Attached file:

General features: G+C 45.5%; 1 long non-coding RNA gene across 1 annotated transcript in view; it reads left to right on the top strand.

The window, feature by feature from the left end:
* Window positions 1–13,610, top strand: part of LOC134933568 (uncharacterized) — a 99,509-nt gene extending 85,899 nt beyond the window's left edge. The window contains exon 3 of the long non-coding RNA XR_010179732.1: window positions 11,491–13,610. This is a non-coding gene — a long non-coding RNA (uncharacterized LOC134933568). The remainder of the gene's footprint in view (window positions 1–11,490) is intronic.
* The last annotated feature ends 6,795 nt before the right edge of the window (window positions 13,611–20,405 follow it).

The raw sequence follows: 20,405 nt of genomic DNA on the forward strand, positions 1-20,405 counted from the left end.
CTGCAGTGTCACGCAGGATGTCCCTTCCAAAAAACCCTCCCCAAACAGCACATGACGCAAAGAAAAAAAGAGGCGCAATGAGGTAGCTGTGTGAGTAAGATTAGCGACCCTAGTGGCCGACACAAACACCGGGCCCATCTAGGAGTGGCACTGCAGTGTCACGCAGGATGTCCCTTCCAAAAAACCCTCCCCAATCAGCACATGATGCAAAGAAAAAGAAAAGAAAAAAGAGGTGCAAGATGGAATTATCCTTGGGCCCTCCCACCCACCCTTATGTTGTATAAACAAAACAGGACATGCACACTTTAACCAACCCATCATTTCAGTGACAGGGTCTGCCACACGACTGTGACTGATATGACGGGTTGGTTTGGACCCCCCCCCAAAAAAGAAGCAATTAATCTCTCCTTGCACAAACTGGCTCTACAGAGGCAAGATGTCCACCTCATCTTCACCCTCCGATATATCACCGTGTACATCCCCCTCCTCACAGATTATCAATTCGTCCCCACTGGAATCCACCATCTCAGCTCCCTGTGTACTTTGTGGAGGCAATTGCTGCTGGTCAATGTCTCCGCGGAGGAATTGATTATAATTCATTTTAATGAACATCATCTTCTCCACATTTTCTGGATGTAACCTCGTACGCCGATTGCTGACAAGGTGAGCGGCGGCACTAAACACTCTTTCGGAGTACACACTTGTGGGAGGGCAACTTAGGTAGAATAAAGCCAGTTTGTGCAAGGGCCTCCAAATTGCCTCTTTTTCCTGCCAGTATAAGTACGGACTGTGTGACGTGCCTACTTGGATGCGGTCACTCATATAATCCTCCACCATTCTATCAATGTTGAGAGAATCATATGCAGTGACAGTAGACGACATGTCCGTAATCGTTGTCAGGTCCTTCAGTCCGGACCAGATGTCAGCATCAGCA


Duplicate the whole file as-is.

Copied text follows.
General features: G+C 45.5%; 1 long non-coding RNA gene across 1 annotated transcript in view; it reads left to right on the top strand.

The window, feature by feature from the left end:
* Window positions 1–13,610, top strand: part of LOC134933568 (uncharacterized) — a 99,509-nt gene extending 85,899 nt beyond the window's left edge. The window contains exon 3 of the long non-coding RNA XR_010179732.1: window positions 11,491–13,610. This is a non-coding gene — a long non-coding RNA (uncharacterized LOC134933568). The remainder of the gene's footprint in view (window positions 1–11,490) is intronic.
* The last annotated feature ends 6,795 nt before the right edge of the window (window positions 13,611–20,405 follow it).

The raw sequence follows: 20,405 nt of genomic DNA on the forward strand, positions 1-20,405 counted from the left end.
CTGCAGTGTCACGCAGGATGTCCCTTCCAAAAAACCCTCCCCAAACAGCACATGACGCAAAGAAAAAAAGAGGCGCAATGAGGTAGCTGTGTGAGTAAGATTAGCGACCCTAGTGGCCGACACAAACACCGGGCCCATCTAGGAGTGGCACTGCAGTGTCACGCAGGATGTCCCTTCCAAAAAACCCTCCCCAATCAGCACATGATGCAAAGAAAAAGAAAAGAAAAAAGAGGTGCAAGATGGAATTATCCTTGGGCCCTCCCACCCACCCTTATGTTGTATAAACAAAACAGGACATGCACACTTTAACCAACCCATCATTTCAGTGACAGGGTCTGCCACACGACTGTGACTGATATGACGGGTTGGTTTGGACCCCCCCCCAAAAAAGAAGCAATTAATCTCTCCTTGCACAAACTGGCTCTACAGAGGCAAGATGTCCACCTCATCTTCACCCTCCGATATATCACCGTGTACATCCCCCTCCTCACAGATTATCAATTCGTCCCCACTGGAATCCACCATCTCAGCTCCCTGTGTACTTTGTGGAGGCAATTGCTGCTGGTCAATGTCTCCGCGGAGGAATTGATTATAATTCATTTTAATGAACATCATCTTCTCCACATTTTCTGGATGTAACCTCGTACGCCGATTGCTGACAAGGTGAGCGGCGGCACTAAACACTCTTTCGGAGTACACACTTGTGGGAGGGCAACTTAGGTAGAATAAAGCCAGTTTGTGCAAGGGCCTCCAAATTGCCTCTTTTTCCTGCCAGTATAAGTACGGACTGTGTGACGTGCCTACTTGGATGCGGTCACTCATATAATCCTCCACCATTCTATCAATGTTGAGAGAATCATATGCAGTGACAGTAGACGACATGTCCGTAATCGTTGTCAGGTCCTTCAGTCCGGACCAGATGTCAGCATCAGCA